# Prove that:$\frac{1+\cos \theta+\sin \theta}{1+\cos \theta-\sin \theta}=\frac{1+\sin \theta}{\cos \theta}$

To do:

We have to prove that $\frac{1+\cos \theta+\sin \theta}{1+\cos \theta-\sin \theta}=\frac{1+\sin \theta}{\cos \theta}$.

Solution:

We know that,

$\sin^2 A+\cos^2 A=1$

$\operatorname{cosec}^2 A-\cot^2 A=1$

$\sec^2 A-\tan^2 A=1$

$\cot A=\frac{\cos A}{\sin A}$

$\tan A=\frac{\sin A}{\cos A}$

$\operatorname{cosec} A=\frac{1}{\sin A}$

$\sec A=\frac{1}{\cos A}$

Therefore,

$\frac{1+\cos \theta+\sin \theta}{1+\cos \theta-\sin \theta}=\frac{\{(1+\cos \theta)+\sin \theta\}\{(1+\cos \theta)+\sin \theta\}}{\{(1+\cos \theta)-\sin \theta\}\{(1+\cos \theta)+\sin \theta\}}$    (Multiplying numerator and denominator by $1+\cos \theta+\sin \theta$)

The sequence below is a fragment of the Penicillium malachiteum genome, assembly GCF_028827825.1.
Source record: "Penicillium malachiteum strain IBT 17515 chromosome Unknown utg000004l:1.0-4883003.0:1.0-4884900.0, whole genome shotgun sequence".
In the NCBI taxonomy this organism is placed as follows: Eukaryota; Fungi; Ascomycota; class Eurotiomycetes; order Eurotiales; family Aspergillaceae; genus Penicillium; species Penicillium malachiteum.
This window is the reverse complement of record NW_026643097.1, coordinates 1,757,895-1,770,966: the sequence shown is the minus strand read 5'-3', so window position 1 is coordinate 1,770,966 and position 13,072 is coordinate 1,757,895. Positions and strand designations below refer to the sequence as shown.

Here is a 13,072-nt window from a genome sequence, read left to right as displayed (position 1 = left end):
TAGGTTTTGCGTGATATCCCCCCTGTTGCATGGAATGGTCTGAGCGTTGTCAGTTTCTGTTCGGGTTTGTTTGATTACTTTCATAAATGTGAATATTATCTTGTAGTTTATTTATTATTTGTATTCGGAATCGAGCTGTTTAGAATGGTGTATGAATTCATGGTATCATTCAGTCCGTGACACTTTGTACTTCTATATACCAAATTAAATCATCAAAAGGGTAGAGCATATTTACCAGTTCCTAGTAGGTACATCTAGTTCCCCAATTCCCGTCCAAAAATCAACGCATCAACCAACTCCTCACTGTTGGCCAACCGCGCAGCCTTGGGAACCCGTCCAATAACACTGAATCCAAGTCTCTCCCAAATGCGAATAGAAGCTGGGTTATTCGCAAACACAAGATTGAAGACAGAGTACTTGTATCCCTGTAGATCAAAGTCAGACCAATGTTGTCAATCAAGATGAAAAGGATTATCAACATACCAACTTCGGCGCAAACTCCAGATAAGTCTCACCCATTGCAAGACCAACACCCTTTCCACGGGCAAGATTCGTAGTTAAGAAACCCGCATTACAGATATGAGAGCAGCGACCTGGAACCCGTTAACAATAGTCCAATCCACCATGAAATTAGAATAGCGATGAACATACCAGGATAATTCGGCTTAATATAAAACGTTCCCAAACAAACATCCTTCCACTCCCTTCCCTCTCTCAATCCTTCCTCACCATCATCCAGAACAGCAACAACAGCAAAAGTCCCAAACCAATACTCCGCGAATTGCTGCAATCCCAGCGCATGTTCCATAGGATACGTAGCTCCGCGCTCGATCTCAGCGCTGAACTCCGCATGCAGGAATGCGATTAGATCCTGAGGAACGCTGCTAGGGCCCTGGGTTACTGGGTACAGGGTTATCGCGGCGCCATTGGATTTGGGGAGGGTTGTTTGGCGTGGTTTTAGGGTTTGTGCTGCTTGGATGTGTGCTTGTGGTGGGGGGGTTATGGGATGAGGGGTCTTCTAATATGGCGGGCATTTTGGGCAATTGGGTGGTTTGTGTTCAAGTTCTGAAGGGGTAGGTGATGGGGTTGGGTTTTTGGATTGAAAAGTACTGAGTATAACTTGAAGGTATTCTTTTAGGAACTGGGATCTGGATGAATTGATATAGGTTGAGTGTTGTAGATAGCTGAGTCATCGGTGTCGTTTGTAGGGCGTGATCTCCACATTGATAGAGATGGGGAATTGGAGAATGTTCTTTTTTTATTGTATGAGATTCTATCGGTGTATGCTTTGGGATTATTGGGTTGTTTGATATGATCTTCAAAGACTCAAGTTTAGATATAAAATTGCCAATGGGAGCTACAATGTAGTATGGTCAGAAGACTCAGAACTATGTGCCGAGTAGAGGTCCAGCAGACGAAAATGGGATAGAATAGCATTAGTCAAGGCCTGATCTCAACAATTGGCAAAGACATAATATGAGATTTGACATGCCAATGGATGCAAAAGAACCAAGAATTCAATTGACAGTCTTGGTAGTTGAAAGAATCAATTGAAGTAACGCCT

$=\frac{[(1+\cos \theta)+\sin \theta]^{2}}{(1+\cos \theta)^{2}-\sin ^{2} \theta}$
$=\frac{1+\cos ^{2} \theta+2 \cos \theta+\sin ^{2} \theta+2 \sin \theta(1+\cos \theta)}{1+\cos ^{2} \theta+2 \cos \theta-\sin ^{2} \theta}$
$=\frac{2+2 \cos \theta+2 \sin \theta(1+\cos \theta)}{1+\cos ^{2} \theta+2 \cos \theta-\left(1-\cos ^{2} \theta\right)}$

$=\frac{2(1+\cos \theta)+2 \sin \theta(1+\cos \theta)}{2 \cos ^{2} \theta+2 \cos \theta}$
$=\frac{2(1+\cos \theta)(1+\sin \theta)}{2 \cos \theta(1+\cos \theta)}$
$=\frac{1+\sin \theta}{\cos \theta}$

Hence proved.

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Updated on: 10-Oct-2022

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